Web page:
I´m exporting the coordinates of polygon vertices to a CSV-File using the "Feature Vertices to Points" and then the "Export feature attributes to ASCII" tools.

Some of these polygons have holes (donuts). Can I do the analysis in a way, that in the resulting CSV-File it´s possible to identify if a point has been part of the outer border or the inner border (donut) of the polygon?

3 Answers 3


Yet another option, this is more of a theory and programmatic one, using arcpy.

A polygon can consist not only of a single outer ring with a single inner donut hole -- they can be nested to an arbitrary number of levels.

Consider the following:

Difference between outer and inner rings http://edndoc.esri.com/arcobjects/8.3/componenthelp/esricore/.%5Cbitmaps%5CGeomIsExterior.gif

A topologically correct polygon's rings are ordered according to their containment relationship (source). Based on my results below this appears to be in order of innermost to outermost with exterior rings being listed before the interior rings within them.

Additionally interior rings (green lines) are always within exterior rings (red lines). It is possible to have rings that overlap each other, self-intersections, etc., but typically these are considered topologically incorrect and are simplified before they are stored.

Another important point is the distinction between parts and rings. A feature can have multiple parts, and a part can have multiple rings. In the picture below, think of each solid red shape as an individual part, each having a single exterior ring and 0, 1, or more inner rings.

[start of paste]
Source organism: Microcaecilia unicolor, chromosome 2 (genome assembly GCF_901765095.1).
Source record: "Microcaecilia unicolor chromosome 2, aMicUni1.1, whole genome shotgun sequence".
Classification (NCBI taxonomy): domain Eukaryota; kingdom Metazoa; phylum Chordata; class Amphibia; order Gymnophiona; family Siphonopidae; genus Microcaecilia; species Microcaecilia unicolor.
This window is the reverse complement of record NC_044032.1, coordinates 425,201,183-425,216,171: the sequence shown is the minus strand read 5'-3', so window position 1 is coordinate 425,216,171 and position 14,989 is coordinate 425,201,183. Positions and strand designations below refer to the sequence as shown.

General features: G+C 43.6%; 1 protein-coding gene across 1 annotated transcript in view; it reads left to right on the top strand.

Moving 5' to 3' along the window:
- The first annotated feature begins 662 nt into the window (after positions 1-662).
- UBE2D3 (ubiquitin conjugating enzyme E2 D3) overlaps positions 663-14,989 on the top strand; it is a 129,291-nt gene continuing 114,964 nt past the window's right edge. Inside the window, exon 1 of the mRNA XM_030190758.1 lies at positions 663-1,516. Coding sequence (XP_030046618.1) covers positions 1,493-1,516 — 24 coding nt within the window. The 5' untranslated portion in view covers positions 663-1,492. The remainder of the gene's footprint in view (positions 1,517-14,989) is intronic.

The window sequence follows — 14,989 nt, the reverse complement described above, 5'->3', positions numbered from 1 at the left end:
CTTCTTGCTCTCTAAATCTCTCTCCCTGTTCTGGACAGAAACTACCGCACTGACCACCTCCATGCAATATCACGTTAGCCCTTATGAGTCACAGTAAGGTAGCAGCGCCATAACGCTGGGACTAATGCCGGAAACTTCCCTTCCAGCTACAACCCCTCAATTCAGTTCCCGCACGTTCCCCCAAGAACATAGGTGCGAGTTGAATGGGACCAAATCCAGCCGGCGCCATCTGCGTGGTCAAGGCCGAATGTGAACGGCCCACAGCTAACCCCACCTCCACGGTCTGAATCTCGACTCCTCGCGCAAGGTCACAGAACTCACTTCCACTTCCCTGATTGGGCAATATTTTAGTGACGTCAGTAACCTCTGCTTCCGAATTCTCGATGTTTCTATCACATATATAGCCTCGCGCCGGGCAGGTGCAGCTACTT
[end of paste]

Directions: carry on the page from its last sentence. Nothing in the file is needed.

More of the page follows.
Polygons with multiple nested ring levels
(source: arcgis.com)

For each part, the first ring is the outer ring, while all subsequent rings are inner rings. The vertices of outer rings are oriented in a clockwise fashion while inner rings are oriented counter-clockwise.

Now to get practical:

You can use the geometry objects in arcpy to access the parts, rings, and vertices of a feature. There is a null point between the rings of a part. You could iterate over the parts and points, checking for the null point to see if there are interior rings.

See the Python script below. This defines a generator function to list the X, Y, FID, part, ring, and vertex indexes which is called repeatedly within a SearchCursor to write to a CSV file using the csv module.

The FID, part, and ring indices uniquely identify each ring, and you know that if the ring index is 0 it's an exterior ring. If the ring index is greater than 0, it's an interior ring. One tweak you might want to make is to remove the last point of each ring as it will always be the same as the first point, to make a closed ring. To do that just set skiplastvertex = True near the top of the script. I used True in the CSV output listed below.

import arcpy, csv

fc = r"C:\GISData\test.gdb\ringtest2"
csvfile = r"C:\GISData\ringtest2.csv"
header = ['X', 'Y', 'FID', 'PART', 'RING', 'VERTEX']
skiplastvertex = False

def iterateRingsAndVertices(shape, fid, skiplastvertex=False):
    for partindex, part in enumerate(shape):
        ringindex = 0
        vertexindex = 0
        pnt = part.next()
        while pnt:
            output = [pnt.X, pnt.Y, fid, partindex, ringindex, vertexindex]
            pnt = part.next()
            if pnt is None: # Check if this is last point in ring
                if not skiplastvertex:
                    yield output # Return the last point in ring
                pnt = part.next() # Check for inner ring